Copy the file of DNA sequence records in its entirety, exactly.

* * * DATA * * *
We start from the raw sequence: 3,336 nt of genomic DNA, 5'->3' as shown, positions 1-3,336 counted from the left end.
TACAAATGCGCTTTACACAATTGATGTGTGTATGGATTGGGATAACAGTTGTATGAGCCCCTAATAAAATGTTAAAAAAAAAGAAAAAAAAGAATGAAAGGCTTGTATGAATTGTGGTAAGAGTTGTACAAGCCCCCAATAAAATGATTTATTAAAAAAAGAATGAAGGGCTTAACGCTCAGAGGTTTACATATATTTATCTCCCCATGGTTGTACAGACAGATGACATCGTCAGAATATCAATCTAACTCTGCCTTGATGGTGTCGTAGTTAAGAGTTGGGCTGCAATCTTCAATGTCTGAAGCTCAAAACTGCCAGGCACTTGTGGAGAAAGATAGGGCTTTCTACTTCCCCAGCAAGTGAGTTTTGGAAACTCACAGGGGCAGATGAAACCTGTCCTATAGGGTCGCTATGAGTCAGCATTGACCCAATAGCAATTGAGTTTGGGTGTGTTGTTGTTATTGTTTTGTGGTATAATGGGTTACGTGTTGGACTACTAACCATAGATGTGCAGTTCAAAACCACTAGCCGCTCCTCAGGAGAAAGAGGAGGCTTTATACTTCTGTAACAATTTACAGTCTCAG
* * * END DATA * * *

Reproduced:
We start from the raw sequence: 3,336 nt of genomic DNA, 5'->3' as shown, positions 1-3,336 counted from the left end.
TACAAATGCGCTTTACACAATTGATGTGTGTATGGATTGGGATAACAGTTGTATGAGCCCCTAATAAAATGTTAAAAAAAAAGAAAAAAAAGAATGAAAGGCTTGTATGAATTGTGGTAAGAGTTGTACAAGCCCCCAATAAAATGATTTATTAAAAAAAGAATGAAGGGCTTAACGCTCAGAGGTTTACATATATTTATCTCCCCATGGTTGTACAGACAGATGACATCGTCAGAATATCAATCTAACTCTGCCTTGATGGTGTCGTAGTTAAGAGTTGGGCTGCAATCTTCAATGTCTGAAGCTCAAAACTGCCAGGCACTTGTGGAGAAAGATAGGGCTTTCTACTTCCCCAGCAAGTGAGTTTTGGAAACTCACAGGGGCAGATGAAACCTGTCCTATAGGGTCGCTATGAGTCAGCATTGACCCAATAGCAATTGAGTTTGGGTGTGTTGTTGTTATTGTTTTGTGGTATAATGGGTTACGTGTTGGACTACTAACCATAGATGTGCAGTTCAAAACCACTAGCCGCTCCTCAGGAGAAAGAGGAGGCTTTATACTTCTGTAACAATTTACAGTCTCAG